How does the Protection of Life During Pregnancy Act work?
Any clinician can invoke the Act and refer the woman or girl to a psychiatrist for an assessment
Where a woman or girl is pregnant, suicidal and needs an abortion, she may present at any of several services – including a family-planning clinic. Photograph: Eric Luke
Where a woman or girl is pregnant, suicidal and needs an abortion, she may present at any of several services – her GP, an emergency department, a maternity hospital, a psychiatrist, a family-planning clinic, a community health centre or a social worker among others.
Any clinician can invoke the 2013 Protection of Life During Pregnancy Act, and refer the woman or girl to a psychiatrist for an assessment. Under the Act the circumstances in which a woman can have an abortion are set out. Her life must be threatened and that can be by suicide.
Where she says she is suicidal she must be assessed by two psychiatrists and an obstetrician. In straightforward cases, she will be assessed, deemed eligible for an abortion and it will be performed.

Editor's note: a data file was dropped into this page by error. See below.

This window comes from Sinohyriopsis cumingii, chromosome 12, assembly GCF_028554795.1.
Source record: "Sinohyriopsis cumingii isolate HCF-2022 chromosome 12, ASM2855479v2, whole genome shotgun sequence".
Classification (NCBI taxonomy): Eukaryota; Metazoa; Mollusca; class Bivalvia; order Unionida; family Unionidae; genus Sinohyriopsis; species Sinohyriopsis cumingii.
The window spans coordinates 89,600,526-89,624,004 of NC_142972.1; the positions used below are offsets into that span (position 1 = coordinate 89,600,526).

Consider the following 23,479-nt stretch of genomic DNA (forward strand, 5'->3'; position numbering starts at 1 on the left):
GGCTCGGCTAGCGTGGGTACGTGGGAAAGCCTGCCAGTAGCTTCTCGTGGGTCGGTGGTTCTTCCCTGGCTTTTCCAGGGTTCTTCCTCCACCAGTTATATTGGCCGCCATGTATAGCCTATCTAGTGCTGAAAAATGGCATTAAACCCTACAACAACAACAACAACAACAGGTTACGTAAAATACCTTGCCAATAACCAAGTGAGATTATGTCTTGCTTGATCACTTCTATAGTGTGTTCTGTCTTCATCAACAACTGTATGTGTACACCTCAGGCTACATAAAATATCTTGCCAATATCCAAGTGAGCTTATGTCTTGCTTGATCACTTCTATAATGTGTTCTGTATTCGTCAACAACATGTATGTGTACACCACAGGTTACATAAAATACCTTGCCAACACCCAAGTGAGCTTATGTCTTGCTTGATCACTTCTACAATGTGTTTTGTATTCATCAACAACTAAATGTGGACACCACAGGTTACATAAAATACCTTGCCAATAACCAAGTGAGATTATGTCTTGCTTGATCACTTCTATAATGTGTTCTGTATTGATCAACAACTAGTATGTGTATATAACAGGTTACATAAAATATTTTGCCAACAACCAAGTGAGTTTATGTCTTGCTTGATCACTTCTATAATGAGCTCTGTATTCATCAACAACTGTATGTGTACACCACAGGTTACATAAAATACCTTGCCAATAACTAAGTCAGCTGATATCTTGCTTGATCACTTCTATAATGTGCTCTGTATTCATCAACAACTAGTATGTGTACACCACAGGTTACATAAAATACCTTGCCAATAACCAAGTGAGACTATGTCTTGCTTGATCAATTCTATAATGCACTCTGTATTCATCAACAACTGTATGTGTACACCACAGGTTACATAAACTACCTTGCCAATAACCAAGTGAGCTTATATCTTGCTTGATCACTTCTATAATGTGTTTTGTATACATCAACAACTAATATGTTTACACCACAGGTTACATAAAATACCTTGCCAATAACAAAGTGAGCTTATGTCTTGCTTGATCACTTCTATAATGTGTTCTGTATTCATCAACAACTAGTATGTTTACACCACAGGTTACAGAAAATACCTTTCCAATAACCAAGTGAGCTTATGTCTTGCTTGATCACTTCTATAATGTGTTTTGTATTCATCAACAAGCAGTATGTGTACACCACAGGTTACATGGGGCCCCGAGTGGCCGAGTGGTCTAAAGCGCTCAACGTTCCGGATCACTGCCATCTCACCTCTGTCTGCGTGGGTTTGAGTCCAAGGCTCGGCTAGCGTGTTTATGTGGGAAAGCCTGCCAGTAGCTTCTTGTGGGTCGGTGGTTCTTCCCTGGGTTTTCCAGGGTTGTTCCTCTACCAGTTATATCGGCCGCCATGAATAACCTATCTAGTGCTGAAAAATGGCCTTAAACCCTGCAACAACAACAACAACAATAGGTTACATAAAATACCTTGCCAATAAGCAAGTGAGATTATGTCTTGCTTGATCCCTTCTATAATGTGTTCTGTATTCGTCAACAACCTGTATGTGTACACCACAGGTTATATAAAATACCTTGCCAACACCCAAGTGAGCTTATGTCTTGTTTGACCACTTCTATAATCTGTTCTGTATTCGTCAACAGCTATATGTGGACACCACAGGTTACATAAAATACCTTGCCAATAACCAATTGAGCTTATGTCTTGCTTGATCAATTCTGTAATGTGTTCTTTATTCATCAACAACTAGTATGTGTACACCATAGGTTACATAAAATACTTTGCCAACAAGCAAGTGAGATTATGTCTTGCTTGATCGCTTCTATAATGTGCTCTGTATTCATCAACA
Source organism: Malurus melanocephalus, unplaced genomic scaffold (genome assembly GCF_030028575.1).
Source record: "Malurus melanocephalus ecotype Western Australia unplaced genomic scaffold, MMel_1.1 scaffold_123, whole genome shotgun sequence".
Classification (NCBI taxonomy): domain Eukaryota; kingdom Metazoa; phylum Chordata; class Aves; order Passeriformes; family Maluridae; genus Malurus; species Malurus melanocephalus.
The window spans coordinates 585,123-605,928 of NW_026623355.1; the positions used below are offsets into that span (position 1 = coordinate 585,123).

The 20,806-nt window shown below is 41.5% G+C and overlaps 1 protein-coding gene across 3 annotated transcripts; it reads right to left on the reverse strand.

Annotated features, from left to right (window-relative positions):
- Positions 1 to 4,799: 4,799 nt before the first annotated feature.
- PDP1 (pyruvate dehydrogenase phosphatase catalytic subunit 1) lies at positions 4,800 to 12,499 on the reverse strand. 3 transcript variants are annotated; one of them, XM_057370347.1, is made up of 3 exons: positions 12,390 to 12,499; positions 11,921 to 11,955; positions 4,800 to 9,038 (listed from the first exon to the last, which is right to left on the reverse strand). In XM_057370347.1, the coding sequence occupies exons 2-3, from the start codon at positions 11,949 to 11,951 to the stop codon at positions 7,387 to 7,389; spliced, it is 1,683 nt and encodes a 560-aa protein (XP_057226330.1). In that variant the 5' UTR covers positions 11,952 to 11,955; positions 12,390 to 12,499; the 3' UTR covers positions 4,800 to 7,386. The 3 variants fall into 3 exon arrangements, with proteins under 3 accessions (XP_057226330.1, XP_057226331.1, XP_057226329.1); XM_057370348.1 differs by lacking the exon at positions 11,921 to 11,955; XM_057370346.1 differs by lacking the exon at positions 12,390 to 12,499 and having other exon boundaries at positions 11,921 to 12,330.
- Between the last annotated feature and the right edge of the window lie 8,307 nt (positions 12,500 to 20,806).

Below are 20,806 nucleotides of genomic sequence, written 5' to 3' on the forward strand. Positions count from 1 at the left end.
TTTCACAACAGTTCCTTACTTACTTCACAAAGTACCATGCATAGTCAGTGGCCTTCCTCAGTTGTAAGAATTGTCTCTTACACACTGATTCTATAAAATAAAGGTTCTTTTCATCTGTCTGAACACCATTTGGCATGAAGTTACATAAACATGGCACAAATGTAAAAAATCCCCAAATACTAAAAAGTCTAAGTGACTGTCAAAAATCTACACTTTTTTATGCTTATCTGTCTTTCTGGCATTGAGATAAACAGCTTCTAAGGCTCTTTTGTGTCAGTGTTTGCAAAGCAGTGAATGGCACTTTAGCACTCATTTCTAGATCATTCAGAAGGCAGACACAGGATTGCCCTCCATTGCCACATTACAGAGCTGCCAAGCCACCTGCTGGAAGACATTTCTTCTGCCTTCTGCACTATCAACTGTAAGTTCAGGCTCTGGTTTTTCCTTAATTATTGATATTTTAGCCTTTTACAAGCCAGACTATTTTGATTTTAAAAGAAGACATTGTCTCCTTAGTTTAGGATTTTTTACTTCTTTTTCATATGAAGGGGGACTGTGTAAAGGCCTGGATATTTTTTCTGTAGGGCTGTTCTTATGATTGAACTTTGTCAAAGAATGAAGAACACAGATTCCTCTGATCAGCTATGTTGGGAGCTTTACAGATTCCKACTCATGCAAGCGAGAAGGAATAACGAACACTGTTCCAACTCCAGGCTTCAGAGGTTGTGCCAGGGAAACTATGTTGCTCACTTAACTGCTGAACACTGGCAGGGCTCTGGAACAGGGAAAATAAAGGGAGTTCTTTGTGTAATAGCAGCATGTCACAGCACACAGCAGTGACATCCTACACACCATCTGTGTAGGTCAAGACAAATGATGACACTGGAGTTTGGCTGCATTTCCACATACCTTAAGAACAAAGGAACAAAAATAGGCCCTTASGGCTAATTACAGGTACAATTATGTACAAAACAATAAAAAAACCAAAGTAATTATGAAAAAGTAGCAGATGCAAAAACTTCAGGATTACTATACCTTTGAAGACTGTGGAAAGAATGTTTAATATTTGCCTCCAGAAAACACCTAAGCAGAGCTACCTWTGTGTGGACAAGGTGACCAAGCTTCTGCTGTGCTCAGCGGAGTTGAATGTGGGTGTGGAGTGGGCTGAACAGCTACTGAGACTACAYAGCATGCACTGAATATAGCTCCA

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If the first psychiatrist has a conscientious objection, they must refer her to the clinical director of mental health services in the area. If they object, they must contact the HSE’s Quality Assurance and Improvement Division in Dublin to convene a three-person panel.
If the first psychiatrist assesses her and deems she is not suicidal and does not qualify for an abortion, the woman can appeal the decision to a second psychiatrist and would also have to be seen by a third and an obstetrician.
If the Act is not invoked and it emerges later that it should have been, the woman could take legal proceedings against the State.
Psychiatrists say that in most cases suicidal women wanting an abortion will sooner travel than go through the rigours of the PLDPA.